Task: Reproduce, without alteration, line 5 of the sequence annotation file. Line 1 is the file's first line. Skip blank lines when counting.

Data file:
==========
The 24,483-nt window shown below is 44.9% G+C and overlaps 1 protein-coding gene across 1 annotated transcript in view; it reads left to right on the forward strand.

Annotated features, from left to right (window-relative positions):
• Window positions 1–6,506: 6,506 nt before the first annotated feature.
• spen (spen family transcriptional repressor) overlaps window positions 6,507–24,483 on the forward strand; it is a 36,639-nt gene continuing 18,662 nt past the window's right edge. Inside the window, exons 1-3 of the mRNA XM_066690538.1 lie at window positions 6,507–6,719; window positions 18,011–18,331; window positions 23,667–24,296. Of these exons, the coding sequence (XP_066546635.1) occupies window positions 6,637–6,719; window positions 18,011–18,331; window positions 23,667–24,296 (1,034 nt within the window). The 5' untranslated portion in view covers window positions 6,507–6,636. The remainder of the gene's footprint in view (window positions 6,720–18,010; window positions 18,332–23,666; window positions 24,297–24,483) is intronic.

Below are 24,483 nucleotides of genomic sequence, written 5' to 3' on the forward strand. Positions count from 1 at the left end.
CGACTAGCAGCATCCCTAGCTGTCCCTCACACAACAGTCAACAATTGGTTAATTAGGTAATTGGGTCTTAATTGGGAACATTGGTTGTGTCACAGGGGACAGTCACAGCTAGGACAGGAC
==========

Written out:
Below are 24,483 nucleotides of genomic sequence, written 5' to 3' on the forward strand. Positions count from 1 at the left end.